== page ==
After acknowledging a traditional view of Jesus as celibate, she quotes Moore directly:
"'…it may seem a contradiction to be chaste and morally tolerant, but Jesus’ celibacy never seems anxious or repressive. It allows him to love in an embracing way and is so comfortable a part of his philosophy and style that he doesn’t have to judge others for their sexual ways.'”
Hinton continues, "Jesus was a guy who was in love with life. He embodied a beautiful audacity and was 'able to live with an intensity inaccessible to most,' according to Moore. So it’s not all that surprising that this is exactly what I’m looking for in a guy who I want to spend the rest of my life with." She includes a picture of Jesus for his online  profile.


Cultivating soul includes reading the signs

The blogger of Livefromafar considers the possibility of "making life over 50 vibrant and fulfilling" in her post "Paralysis: Two months later" that quotes Thomas Moore's book Care of the Soul as backdrop to the idea that life will be fulfilling when she participates in social programs "such as land conservation, hunger mitigation, improving opportunities for women..." She writes:
"In my dining room, I redesigned an alter to my soul, adding photos of my children and some of my own watercolors to the religious sculptures already sitting there. I lit three candles instead of one every evening to bring in more flame. I accepted the “Hera” part of myself that is impatient and unkind – the revengeful Hera that Moore says the Greeks celebrated along with their better well behaved deities. He says on Page 106, “Its curious that in Greek mythology the wife of the greatest of the gods is known primarily for her jealousy.” He says on page 95 that “Outward community flourishes when we are in touch with the inner persons who crowd our dreams and waking thoughts.” Boy am I in touch with them – they leave me no rest from 2:30 a.m. onward!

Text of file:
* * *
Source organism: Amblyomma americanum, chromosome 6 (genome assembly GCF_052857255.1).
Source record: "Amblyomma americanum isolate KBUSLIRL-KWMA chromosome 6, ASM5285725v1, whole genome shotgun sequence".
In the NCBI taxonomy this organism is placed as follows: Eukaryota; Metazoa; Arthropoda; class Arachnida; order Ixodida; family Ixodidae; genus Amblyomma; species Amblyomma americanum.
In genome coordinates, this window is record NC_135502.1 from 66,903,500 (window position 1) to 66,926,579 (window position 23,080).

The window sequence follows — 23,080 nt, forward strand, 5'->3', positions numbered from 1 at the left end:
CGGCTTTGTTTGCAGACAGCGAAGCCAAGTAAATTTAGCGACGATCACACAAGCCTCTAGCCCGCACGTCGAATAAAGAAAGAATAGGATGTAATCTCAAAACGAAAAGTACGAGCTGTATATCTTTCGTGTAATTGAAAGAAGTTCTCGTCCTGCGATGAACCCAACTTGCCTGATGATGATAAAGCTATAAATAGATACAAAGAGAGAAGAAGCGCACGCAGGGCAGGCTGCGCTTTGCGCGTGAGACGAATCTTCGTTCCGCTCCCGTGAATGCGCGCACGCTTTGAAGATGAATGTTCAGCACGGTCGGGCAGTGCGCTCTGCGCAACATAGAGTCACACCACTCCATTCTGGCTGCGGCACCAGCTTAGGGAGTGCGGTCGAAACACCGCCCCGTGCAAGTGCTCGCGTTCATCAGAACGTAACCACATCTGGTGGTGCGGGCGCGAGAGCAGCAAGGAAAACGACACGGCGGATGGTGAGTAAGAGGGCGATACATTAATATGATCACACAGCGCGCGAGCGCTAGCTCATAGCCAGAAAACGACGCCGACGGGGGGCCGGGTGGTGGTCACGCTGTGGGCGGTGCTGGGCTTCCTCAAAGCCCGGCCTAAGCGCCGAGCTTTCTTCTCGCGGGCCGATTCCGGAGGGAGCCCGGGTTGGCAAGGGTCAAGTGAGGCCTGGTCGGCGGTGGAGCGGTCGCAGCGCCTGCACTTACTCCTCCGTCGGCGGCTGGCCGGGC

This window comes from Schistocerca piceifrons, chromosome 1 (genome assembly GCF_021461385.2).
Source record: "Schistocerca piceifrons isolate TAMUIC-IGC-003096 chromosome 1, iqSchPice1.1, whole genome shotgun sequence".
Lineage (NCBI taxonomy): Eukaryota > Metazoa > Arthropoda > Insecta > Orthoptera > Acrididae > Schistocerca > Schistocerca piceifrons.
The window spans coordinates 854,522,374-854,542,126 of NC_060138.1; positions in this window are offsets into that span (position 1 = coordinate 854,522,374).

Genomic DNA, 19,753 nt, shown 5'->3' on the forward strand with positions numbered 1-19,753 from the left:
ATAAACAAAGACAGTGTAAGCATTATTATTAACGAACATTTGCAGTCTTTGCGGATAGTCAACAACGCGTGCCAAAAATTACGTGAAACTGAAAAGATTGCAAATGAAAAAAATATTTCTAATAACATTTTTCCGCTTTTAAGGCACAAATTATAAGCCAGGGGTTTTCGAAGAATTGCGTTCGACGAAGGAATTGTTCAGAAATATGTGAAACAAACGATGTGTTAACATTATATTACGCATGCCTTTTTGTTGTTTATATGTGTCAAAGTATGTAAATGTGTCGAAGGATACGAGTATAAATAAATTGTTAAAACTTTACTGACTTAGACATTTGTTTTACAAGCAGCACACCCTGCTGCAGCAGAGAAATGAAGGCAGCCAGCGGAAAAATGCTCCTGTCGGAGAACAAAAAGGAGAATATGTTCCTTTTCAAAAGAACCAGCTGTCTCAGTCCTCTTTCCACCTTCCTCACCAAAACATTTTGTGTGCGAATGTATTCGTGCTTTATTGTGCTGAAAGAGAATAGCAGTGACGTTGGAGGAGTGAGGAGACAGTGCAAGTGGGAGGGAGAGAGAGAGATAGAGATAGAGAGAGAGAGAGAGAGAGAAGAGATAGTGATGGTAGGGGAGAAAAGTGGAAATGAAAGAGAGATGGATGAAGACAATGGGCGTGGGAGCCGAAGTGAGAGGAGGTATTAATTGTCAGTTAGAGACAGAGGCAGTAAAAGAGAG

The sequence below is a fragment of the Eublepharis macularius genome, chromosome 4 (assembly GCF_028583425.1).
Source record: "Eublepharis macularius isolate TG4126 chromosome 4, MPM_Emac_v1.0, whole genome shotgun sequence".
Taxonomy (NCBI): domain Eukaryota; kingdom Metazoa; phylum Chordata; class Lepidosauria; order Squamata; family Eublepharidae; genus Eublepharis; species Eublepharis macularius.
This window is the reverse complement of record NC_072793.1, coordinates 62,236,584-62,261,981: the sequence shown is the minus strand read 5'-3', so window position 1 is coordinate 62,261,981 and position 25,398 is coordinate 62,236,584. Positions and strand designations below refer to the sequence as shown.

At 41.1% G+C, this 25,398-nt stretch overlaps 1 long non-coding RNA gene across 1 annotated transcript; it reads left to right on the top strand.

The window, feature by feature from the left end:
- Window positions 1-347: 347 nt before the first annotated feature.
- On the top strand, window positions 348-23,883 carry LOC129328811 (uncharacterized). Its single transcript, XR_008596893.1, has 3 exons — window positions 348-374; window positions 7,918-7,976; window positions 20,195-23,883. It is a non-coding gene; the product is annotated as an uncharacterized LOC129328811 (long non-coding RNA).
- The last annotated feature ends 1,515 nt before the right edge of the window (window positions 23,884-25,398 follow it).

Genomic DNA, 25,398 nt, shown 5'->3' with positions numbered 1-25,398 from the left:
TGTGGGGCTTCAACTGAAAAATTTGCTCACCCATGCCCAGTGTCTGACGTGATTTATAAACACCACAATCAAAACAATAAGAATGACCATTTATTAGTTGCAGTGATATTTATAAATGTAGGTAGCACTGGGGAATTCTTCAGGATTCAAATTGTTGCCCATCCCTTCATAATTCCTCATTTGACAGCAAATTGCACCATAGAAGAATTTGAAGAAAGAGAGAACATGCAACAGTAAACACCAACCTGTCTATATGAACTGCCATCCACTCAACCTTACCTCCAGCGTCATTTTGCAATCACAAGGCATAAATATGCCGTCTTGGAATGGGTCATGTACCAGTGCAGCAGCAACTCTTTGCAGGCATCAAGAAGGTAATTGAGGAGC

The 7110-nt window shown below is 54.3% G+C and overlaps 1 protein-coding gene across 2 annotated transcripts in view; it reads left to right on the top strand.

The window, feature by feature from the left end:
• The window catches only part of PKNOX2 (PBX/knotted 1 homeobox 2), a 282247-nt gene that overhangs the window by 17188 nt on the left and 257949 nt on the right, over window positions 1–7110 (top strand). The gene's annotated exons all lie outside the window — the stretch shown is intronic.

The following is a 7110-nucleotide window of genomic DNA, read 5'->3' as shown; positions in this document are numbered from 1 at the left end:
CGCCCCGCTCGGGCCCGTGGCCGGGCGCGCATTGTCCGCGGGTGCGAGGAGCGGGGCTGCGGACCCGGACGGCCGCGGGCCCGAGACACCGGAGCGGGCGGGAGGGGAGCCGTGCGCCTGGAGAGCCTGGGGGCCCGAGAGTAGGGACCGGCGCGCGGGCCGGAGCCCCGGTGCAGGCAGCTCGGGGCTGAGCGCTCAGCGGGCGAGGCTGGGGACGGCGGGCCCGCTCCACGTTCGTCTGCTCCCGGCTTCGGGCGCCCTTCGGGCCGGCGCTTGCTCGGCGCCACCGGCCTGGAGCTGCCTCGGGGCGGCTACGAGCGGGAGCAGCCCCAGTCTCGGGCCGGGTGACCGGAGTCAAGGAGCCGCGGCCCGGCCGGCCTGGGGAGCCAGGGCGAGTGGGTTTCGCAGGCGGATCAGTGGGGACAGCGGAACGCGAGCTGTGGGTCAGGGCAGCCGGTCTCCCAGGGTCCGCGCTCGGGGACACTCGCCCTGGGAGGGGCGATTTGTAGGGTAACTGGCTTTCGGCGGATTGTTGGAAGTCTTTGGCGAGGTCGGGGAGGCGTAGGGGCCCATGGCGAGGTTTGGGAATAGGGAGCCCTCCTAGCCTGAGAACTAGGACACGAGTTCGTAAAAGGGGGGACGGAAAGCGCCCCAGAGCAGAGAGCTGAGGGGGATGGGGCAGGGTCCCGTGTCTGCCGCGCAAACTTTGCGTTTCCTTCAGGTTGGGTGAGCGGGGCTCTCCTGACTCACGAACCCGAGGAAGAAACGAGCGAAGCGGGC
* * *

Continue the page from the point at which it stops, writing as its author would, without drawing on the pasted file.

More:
The response to following her soul's desire? "And here is the rub: now that I am wholeheartedly ready to give, the non profit world closes its doors, and says in effect, 'at your age, over 50, we want you to volunteer, not get paid.' That presses my fear button." Three months ago the blogger mentions Moore's book in her entry "Care of the soul means ...?".

Wednesday, February 01, 2012

Blogger listens to Thomas Moore on creativity

The sentimentalization of creativity resonates with Gary Lee Joyner as he listens to Thomas Moore's audio lecture, The Soul of Creativity. Joyner writes about this in his post, "Layers of Creativity": "I have listened to this recording many times. I could recite some of it from memory, but I always get something new and fresh out of it. Like all ideas that have legs Moore’s are amplified by whatever is on my mind at the time I listen to them." Joyner layers Moore's work with  Bill Martin's book, Avant Rock: Experimental Music From the Beatles to Bjork (2002). His post includes ingredients for creating tasty pancakes.

Thomas Moore writes about "Daily Creativity" on his own blog.

5 minute audio sample from Thomas Moore on Creativity.
A different audio sample from this program.

Thomas Moore on Creativity
Available for download
ISBN-10 1-60407-488-4
ISBN-13  978-1-60407-488-8   
Publisher: Sounds True
Cassette: 2 Tapes
Run time: 2.5 hrs